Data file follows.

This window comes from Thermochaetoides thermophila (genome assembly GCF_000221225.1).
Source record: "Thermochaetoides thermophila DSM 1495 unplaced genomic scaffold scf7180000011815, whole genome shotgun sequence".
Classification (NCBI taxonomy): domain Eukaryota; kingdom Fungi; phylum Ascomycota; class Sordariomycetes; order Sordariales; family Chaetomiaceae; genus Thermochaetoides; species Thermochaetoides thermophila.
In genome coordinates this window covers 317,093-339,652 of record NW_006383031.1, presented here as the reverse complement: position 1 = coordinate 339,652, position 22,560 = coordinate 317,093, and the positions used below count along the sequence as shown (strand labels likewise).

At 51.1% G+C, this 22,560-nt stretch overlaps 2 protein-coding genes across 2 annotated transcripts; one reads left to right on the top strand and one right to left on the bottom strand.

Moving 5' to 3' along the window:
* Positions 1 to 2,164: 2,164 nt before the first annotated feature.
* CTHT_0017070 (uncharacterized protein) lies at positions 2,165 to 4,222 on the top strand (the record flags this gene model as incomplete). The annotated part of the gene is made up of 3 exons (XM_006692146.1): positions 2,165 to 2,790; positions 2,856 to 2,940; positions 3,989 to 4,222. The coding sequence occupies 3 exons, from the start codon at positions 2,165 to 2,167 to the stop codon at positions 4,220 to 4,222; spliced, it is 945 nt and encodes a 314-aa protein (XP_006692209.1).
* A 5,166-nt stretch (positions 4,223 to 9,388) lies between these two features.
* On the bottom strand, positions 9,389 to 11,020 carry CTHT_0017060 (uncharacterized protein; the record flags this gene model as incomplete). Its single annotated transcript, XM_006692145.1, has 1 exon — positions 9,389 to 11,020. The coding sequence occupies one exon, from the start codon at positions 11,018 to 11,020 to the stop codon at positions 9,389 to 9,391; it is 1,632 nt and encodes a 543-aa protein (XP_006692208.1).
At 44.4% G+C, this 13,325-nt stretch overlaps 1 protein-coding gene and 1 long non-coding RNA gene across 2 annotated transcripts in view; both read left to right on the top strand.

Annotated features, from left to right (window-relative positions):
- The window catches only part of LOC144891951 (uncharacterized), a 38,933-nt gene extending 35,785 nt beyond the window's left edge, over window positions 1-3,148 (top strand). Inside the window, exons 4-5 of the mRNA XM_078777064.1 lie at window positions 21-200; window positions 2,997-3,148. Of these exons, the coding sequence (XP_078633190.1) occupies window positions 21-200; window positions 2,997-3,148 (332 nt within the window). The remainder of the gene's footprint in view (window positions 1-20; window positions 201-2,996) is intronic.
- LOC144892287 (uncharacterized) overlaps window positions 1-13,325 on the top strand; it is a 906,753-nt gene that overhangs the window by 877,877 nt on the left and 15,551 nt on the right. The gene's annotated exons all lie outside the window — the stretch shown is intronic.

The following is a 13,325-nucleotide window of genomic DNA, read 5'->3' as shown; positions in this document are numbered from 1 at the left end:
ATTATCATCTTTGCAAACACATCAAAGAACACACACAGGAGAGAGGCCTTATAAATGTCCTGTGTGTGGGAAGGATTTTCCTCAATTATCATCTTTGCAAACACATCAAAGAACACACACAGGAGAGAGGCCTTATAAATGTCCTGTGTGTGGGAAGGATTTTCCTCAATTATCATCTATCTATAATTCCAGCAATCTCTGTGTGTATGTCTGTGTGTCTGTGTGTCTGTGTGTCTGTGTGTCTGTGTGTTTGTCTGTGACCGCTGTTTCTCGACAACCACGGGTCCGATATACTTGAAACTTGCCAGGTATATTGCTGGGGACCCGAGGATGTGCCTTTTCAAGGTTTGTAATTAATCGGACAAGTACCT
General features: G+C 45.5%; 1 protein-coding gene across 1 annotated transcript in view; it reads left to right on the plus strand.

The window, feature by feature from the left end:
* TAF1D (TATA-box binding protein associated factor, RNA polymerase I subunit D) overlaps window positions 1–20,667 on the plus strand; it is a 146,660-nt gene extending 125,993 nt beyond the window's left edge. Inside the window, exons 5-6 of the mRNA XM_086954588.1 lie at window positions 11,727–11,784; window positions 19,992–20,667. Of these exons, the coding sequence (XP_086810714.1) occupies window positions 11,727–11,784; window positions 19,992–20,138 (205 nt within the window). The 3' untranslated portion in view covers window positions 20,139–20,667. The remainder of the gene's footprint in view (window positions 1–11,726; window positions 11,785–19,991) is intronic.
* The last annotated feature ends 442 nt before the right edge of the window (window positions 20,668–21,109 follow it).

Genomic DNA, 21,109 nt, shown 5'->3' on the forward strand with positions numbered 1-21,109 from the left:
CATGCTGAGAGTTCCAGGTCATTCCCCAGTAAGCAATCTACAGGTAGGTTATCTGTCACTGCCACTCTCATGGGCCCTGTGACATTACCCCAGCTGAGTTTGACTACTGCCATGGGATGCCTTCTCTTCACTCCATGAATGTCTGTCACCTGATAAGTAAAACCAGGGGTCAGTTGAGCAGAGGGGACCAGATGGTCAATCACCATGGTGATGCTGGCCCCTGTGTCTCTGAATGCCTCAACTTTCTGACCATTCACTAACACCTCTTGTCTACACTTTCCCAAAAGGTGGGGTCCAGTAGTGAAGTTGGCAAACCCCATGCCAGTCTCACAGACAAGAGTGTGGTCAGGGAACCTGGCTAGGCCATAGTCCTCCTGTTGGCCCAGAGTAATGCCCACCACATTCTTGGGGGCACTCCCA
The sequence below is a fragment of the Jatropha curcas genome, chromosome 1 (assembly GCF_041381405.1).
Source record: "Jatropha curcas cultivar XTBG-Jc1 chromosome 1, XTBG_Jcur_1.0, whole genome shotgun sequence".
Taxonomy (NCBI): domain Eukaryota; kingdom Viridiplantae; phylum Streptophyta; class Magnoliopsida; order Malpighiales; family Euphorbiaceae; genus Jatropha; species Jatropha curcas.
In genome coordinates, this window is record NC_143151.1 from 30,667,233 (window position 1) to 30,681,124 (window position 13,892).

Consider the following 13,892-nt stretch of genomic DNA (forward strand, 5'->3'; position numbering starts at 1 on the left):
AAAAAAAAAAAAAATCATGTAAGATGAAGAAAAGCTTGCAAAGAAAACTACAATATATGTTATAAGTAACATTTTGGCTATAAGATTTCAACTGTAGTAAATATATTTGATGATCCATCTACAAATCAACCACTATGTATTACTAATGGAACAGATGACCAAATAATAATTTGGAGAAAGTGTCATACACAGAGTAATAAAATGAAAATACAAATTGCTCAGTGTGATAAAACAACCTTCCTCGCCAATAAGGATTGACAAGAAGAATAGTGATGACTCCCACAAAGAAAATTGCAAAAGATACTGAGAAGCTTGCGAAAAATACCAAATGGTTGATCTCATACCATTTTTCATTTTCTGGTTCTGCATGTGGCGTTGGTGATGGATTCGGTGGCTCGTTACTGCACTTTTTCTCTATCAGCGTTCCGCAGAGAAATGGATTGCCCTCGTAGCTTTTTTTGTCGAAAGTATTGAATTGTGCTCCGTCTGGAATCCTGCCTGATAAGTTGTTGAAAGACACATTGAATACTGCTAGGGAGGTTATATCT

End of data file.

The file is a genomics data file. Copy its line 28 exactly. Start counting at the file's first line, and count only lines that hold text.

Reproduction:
AAAAAAAAAAAAAATCATGTAAGATGAAGAAAAGCTTGCAAAGAAAACTACAATATATGTTATAAGTAACATTTTGGCTATAAGATTTCAACTGTAGTAAATATATTTGATGATCCATCTACAAATCAACCACTATGTATTACTAATGGAACAGATGACCAAATAATAATTTGGAGAAAGTGTCATACACAGAGTAATAAAATGAAAATACAAATTGCTCAGTGTGATAAAACAACCTTCCTCGCCAATAAGGATTGACAAGAAGAATAGTGATGACTCCCACAAAGAAAATTGCAAAAGATACTGAGAAGCTTGCGAAAAATACCAAATGGTTGATCTCATACCATTTTTCATTTTCTGGTTCTGCATGTGGCGTTGGTGATGGATTCGGTGGCTCGTTACTGCACTTTTTCTCTATCAGCGTTCCGCAGAGAAATGGATTGCCCTCGTAGCTTTTTTTGTCGAAAGTATTGAATTGTGCTCCGTCTGGAATCCTGCCTGATAAGTTGTTGAAAGACACATTGAATACTGCTAGGGAGGTTATATCT